Date of Award

5-1-1987

Degree Type

Dissertation

Degree Name

Ph.D.

Department

Department of Political Science

First Advisor

Makidi-Ku-Ntima

Abstract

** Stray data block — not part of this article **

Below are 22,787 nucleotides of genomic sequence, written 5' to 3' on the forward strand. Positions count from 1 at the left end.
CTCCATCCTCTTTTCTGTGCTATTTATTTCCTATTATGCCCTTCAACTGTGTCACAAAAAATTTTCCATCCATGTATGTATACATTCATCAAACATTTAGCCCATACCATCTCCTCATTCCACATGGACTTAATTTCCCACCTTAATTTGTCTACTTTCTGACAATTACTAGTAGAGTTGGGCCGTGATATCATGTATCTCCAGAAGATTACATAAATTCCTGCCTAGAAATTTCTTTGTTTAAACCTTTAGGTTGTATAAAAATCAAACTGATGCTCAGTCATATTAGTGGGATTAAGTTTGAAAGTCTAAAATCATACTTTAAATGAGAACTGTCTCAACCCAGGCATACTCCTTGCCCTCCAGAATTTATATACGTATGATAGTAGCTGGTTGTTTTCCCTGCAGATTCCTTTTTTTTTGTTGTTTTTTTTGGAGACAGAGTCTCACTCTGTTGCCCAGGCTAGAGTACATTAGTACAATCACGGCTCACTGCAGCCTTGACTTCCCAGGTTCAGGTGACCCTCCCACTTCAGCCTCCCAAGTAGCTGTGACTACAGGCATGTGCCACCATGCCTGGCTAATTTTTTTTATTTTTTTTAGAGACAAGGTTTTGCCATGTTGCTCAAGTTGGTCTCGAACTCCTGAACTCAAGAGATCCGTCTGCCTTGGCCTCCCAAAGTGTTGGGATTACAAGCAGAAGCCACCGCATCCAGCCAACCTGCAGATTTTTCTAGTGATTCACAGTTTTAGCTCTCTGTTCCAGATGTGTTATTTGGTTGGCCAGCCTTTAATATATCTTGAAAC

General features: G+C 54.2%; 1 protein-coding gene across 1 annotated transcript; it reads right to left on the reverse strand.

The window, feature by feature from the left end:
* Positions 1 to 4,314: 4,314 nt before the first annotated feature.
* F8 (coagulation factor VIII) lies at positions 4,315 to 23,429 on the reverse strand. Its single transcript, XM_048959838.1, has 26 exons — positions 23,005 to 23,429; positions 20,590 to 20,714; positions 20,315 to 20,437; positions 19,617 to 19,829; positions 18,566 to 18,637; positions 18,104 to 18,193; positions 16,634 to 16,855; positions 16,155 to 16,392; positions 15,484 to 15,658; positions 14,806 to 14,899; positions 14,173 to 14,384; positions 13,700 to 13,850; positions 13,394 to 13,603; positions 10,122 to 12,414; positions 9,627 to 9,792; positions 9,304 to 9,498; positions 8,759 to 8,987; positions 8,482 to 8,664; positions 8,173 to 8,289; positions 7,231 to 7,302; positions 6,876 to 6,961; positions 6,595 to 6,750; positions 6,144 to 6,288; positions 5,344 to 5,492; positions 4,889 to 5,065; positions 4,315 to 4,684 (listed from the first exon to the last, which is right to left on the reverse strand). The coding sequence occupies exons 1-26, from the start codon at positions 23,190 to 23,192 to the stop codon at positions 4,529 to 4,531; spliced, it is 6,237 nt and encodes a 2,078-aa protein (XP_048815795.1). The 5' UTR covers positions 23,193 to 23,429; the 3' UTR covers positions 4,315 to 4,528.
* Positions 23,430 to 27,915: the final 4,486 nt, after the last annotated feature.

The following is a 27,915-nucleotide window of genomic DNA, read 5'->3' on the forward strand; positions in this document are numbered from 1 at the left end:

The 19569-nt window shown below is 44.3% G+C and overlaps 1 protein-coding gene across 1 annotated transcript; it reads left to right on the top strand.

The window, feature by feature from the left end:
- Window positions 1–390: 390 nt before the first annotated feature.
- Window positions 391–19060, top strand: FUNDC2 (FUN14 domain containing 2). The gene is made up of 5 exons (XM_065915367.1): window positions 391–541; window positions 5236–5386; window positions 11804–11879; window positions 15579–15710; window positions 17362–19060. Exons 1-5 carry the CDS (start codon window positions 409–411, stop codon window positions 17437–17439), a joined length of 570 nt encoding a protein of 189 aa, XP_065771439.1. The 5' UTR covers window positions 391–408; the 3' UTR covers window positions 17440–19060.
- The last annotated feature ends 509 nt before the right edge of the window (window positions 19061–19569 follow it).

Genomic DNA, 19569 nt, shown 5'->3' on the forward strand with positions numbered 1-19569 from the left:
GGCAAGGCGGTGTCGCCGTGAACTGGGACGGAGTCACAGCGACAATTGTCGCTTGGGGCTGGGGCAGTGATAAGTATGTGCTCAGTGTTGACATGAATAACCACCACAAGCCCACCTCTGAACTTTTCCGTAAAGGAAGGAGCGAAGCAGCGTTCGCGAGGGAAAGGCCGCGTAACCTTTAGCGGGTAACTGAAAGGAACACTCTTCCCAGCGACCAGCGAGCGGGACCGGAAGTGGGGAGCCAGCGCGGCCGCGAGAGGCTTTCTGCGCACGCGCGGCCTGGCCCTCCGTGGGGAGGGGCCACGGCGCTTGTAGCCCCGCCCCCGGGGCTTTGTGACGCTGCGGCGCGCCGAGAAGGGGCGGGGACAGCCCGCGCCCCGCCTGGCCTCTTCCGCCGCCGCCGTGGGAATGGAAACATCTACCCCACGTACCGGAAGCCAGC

The main concern of this dissertation is to determine the impact of dependency on Zaire's foreign policy. The study is premised on the notion that any serious inquiry on the foreign policies of peripheral countries like Zaire, can be coherent if sufficient attention is paid to the structure of their political economy. In this context, the paradigm of dependency which lays bare the economic structure of peripheral states, is used in order to grasp the foreign policy of Zaire. The dissertation raises the question as to the extent to which dependency determines the course of Zaire's foreign policy. By way of hypothesis, it is argued that the class alliance existing between the Zairean ruling class and foreign capital has prevented Zaire from pursuing an independent militant foreign policy based on the principles of non-alignment. Through the application of the historical materialist method, the different material forces which shape the historical evolution of Zaire have been thoroughly analyzed. Since the study shows that the survival of the Zairean ruling class depends on the support of foreign forces, it is quite evident that the relationship between the Zairean state and foreign capital has a "dominant-dependent" character. Therefore, the dissertation concludes by inference or deduction that dependency impacts on Zaire's foreign policy. Hence, the author calls for a radical change in Zaire's economic structure and the establishment of new institutional arrangements in order to get rid of dependency. In this author's view, the eradication of dependency is a sine qua non condition toward the pursuit of an independent foreign policy.

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